HEY, BABY GIRL! SO LET ME HEAR YOUR PLANS FOR CHRISTMAS. ARE WE GOING TO PLAY THAT DIRTY SANTA GAME AGAIN? THAT WAS SO FUN. I CAN’T WAIT.
I can literally hear his voice saying this to me. I can mimic every inflection, every held syllable, his Southern drawl, and even his joyful tone. I can still hear his voice in my head, yet it still seems so surreal that I can’t hear his voice with my own ears again. I lost my father suddenly on August 28, 2018. Not even a full 3 months ago. And the tears won’t stop. The. Tears. Will. Not. Stop.
I struggled during the Thanksgiving holiday. I really struggled. I didn’t want to cook. I didn’t want a lot of family over. I didn’t want to celebrate Thanksgiving…period. I was moody in the days that led to Thanksgiving, and I knew why: what was there to celebrate when I didn’t have my Dad? I just wanted to do the bare minimum. But I still had kids, a husband, and other family members that were happy to celebrate Thanksgiving. I was just sad and disappointed; the holiday was just another reminder that my Dad was gone. So I ran in the Turkey Trot Race that morning, then relaxed with my mom, brothers, uncle, husband, and kids. And I cried. I cried a lot.
Even after Thanksgiving passed, there was still a void. Usually, immediately after Thanksgiving, he would pepper me with a stream of questions about Christmas. It was his favorite holiday. (Minus the cold weather. The cold weather always caused his knees and hands to ache.) “Do you want me to fry a turkey again? What should I buy the grandkids for Christmas? What is your mother buying the grandkids for Christmas? What are you getting the King (his nickname for my husband) for Christmas? Have you decided what you want for Christmas? Let’s do trivia again this year. Who else will be joining us this year? What traditional desserts will you make this year? Just make sure you make a sweet potato pie, okay Baby Girl?” Those are just a few of the questions that I will never have the opportunity to answer.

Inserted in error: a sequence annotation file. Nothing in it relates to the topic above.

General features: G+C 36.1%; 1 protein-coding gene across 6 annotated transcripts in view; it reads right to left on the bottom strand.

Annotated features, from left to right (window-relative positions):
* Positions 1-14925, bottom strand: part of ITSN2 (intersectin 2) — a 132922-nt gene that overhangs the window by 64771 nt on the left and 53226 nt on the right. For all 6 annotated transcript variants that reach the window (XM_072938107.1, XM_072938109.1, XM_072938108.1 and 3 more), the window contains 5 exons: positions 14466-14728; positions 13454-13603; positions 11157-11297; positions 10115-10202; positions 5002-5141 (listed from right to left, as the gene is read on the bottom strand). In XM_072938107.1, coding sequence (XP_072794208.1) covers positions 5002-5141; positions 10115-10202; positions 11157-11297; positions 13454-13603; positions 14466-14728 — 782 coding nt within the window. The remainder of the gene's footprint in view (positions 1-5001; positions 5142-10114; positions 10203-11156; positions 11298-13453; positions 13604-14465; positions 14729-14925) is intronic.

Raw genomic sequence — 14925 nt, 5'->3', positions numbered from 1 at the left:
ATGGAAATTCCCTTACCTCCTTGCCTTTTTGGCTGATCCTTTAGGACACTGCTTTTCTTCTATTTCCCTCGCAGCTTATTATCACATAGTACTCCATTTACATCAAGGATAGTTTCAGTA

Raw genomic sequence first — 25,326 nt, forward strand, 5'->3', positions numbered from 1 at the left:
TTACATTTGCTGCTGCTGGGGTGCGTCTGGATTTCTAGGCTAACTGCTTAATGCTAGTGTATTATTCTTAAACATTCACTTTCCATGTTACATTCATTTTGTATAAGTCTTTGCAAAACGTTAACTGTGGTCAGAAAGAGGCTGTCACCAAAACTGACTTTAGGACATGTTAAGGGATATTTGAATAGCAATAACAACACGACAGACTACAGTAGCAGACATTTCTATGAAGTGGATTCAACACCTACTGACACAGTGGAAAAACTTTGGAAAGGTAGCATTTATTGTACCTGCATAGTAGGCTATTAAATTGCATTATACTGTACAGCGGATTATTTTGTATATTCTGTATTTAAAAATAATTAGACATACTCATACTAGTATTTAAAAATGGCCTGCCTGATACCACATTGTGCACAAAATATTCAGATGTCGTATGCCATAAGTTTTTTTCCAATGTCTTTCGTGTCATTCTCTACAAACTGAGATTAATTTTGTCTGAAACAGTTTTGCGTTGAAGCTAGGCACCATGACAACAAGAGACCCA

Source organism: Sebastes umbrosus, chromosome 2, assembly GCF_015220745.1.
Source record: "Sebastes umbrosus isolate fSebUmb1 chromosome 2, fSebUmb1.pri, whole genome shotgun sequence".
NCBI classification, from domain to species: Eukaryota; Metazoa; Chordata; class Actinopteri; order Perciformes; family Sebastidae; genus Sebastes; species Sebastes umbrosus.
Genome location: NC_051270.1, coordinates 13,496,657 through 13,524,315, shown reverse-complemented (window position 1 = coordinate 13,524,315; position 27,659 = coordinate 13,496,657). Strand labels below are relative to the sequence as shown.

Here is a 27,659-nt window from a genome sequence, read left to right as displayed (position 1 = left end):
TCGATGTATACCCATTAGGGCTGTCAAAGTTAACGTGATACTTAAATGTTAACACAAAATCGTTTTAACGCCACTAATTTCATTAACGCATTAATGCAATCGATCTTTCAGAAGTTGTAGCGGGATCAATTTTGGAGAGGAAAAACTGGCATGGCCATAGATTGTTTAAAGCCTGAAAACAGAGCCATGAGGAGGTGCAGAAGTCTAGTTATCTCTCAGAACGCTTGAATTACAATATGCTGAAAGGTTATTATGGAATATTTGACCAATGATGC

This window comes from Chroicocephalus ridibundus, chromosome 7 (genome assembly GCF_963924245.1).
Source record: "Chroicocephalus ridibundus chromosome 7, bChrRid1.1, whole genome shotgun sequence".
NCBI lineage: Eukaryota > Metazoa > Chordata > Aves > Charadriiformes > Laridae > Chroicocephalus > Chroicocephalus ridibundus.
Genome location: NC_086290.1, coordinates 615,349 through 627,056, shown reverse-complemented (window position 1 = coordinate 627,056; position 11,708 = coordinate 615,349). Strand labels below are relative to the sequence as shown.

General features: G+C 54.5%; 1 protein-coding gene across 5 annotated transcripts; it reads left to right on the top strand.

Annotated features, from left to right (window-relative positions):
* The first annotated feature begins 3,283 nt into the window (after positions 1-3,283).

I’m going to approach Christmas a little differently than I approached Thanksgiving. This Christmas, I’m going to cherish all things Dad. I’m not going to pretend that I don’t miss him. If I cry, I will cry with family. I will continue to remember, and use, the many life lesson he taught me. I will pass these lessons down to my children. I will tell stories about his life. He will forever live on through the words we share.
But there are some things that other people can do to make these “Grieving Holidays” a little less blue. First, don’t ever tell someone who is grieving that, “He’s in a better place now,” or “God must have needed a new angel.” That implies that one should be happy their loved one is gone. Which, in my opinion, is extremely insensitive and ridiculous.
Be sure to be understanding. If a grieving loved one is feeling and looking blue, don’t tell them, “Cheer up, it’s Christmas!” I’m sure they know what holiday it is, but unfortunately, one cannot schedule when they will or won’t grieve. Just listen and be present for them.
And lastly, allow the grieving person to grieve. However long it takes, whatever their grieving process may look like, give them the time and the space to work through their sorrow.